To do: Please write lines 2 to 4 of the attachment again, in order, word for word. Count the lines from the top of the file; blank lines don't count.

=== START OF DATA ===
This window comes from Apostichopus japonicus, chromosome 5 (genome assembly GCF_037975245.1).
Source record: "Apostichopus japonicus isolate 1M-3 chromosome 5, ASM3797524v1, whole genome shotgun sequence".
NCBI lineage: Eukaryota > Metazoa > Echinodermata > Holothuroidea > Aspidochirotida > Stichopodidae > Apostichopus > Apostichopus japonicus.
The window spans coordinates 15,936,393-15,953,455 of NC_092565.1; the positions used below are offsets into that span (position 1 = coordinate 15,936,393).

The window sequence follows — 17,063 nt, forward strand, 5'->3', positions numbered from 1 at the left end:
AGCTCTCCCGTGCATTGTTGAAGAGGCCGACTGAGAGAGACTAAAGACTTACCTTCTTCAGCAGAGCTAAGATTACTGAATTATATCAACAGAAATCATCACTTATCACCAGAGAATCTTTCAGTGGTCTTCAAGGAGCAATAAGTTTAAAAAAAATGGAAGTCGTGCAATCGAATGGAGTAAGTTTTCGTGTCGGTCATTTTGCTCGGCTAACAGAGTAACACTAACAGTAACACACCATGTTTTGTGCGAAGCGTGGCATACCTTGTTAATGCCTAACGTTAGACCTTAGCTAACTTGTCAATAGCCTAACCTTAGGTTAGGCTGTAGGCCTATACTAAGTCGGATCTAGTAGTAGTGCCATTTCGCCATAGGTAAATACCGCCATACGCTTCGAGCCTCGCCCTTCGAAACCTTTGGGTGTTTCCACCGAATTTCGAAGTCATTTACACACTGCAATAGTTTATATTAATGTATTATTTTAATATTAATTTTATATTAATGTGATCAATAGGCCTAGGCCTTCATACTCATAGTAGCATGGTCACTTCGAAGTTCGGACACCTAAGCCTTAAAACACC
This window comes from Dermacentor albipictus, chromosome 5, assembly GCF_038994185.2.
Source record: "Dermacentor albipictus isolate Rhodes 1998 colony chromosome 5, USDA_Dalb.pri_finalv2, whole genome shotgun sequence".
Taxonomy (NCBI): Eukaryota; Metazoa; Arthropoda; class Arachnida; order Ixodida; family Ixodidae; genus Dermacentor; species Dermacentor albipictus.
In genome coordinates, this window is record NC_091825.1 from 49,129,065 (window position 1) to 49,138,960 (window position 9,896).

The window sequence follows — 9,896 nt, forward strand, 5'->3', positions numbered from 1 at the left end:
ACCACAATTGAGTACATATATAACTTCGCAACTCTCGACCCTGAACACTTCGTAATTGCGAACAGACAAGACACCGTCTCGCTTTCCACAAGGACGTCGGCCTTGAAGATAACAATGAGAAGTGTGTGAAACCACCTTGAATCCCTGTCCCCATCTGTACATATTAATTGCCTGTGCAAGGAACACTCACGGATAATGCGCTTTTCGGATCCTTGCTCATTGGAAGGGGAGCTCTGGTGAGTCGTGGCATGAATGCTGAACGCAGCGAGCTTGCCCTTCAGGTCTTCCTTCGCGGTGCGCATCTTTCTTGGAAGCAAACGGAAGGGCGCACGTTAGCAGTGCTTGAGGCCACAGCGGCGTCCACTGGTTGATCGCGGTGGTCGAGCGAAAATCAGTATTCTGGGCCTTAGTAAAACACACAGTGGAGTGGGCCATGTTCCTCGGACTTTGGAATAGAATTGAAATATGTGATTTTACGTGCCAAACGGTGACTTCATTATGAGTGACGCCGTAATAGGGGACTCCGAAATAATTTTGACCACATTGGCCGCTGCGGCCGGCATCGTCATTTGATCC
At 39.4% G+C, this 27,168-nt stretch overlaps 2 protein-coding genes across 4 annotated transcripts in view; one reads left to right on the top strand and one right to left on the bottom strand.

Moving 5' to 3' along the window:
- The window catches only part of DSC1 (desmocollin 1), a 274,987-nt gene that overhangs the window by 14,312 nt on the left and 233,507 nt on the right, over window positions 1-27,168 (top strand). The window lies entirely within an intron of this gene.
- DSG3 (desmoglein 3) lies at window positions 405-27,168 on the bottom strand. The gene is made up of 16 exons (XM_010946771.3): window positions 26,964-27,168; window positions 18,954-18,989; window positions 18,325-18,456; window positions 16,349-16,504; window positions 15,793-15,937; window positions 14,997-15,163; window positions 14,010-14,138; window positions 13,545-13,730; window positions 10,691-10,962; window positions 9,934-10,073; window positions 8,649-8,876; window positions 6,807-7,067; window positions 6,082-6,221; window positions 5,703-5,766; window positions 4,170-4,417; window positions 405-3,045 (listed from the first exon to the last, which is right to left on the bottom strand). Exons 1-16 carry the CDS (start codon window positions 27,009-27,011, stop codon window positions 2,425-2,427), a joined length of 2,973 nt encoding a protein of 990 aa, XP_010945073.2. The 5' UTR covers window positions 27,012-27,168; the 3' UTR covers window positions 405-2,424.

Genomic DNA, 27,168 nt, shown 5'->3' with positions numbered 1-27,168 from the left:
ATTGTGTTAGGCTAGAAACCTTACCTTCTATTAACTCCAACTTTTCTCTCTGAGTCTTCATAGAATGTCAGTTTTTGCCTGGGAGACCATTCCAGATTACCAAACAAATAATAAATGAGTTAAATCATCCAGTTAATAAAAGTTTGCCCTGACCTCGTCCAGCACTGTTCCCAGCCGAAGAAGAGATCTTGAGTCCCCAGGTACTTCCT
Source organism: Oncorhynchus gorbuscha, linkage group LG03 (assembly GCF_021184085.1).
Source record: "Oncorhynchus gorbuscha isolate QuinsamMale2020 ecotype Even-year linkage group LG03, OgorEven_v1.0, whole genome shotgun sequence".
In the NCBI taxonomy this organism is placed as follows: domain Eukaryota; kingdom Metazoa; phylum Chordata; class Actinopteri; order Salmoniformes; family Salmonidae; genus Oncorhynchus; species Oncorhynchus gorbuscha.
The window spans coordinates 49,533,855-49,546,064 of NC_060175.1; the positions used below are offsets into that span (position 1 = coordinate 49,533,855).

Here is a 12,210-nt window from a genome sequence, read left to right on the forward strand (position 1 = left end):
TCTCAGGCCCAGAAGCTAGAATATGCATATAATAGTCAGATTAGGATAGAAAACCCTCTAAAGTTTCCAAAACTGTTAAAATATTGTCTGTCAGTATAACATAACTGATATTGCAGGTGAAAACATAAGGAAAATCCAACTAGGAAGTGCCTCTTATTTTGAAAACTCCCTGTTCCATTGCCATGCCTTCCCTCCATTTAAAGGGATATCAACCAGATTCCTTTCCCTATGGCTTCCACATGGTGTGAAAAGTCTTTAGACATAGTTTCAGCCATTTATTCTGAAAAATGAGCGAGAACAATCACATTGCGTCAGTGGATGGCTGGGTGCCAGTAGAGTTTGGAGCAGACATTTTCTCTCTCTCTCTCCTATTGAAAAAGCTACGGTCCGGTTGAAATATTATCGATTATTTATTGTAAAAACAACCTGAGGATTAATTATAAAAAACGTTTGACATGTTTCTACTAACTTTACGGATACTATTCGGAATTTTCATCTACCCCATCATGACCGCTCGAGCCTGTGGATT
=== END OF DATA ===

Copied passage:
Source record: "Apostichopus japonicus isolate 1M-3 chromosome 5, ASM3797524v1, whole genome shotgun sequence".
NCBI lineage: Eukaryota > Metazoa > Echinodermata > Holothuroidea > Aspidochirotida > Stichopodidae > Apostichopus > Apostichopus japonicus.
The window spans coordinates 15,936,393-15,953,455 of NC_092565.1; the positions used below are offsets into that span (position 1 = coordinate 15,936,393).